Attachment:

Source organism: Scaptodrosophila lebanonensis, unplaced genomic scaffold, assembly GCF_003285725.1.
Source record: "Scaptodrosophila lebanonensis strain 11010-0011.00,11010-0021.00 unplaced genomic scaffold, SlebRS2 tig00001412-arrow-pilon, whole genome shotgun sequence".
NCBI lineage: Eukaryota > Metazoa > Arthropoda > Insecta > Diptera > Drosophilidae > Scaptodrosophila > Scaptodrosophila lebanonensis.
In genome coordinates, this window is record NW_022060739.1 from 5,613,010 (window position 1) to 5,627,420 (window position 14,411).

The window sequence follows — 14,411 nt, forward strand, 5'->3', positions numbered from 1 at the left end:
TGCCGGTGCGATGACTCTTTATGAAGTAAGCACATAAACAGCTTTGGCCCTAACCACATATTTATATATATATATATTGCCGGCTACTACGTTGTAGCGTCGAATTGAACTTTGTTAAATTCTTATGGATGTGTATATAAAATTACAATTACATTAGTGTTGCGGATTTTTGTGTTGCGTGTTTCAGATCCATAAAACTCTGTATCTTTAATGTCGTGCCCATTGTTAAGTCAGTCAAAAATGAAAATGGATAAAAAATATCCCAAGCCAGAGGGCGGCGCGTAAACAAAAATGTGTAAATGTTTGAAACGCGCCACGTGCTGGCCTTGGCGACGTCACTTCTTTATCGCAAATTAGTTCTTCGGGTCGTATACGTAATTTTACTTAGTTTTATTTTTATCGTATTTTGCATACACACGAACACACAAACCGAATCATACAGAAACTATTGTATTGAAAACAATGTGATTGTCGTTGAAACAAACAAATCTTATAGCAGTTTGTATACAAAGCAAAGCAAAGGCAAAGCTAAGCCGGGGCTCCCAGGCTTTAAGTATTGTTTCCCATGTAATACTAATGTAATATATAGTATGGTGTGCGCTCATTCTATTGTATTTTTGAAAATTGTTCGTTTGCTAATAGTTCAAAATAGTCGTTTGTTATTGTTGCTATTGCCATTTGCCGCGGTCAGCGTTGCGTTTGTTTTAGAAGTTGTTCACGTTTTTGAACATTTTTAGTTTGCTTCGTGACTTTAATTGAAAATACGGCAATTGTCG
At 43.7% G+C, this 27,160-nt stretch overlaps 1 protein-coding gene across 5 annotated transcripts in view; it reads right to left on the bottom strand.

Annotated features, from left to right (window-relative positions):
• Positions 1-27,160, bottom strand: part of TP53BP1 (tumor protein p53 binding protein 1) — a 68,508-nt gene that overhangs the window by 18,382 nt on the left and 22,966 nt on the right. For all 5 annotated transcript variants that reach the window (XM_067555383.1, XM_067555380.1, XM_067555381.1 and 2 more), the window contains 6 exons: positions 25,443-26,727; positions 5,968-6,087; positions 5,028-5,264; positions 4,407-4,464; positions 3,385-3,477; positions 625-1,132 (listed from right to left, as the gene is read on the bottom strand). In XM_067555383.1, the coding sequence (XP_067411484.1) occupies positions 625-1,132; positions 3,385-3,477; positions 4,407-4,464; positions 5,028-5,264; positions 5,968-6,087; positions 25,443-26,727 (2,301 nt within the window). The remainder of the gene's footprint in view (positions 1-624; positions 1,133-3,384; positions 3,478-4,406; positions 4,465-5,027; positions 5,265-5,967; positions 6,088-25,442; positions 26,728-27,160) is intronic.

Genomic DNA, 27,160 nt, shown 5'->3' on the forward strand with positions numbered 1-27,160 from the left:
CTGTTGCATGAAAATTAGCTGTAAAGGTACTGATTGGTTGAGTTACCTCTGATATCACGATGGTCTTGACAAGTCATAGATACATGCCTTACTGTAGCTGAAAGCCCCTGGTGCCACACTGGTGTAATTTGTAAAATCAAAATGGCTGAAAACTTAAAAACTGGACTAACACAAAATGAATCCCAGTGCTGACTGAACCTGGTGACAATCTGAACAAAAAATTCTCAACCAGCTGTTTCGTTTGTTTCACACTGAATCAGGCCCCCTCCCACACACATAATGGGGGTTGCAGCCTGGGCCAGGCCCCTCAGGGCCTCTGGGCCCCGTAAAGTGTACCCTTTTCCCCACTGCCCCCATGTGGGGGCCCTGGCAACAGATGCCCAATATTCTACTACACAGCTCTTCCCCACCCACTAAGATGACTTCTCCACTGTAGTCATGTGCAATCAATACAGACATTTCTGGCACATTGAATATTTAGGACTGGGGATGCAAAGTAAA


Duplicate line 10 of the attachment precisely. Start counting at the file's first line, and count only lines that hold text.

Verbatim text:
Genomic DNA, 27,160 nt, shown 5'->3' on the forward strand with positions numbered 1-27,160 from the left: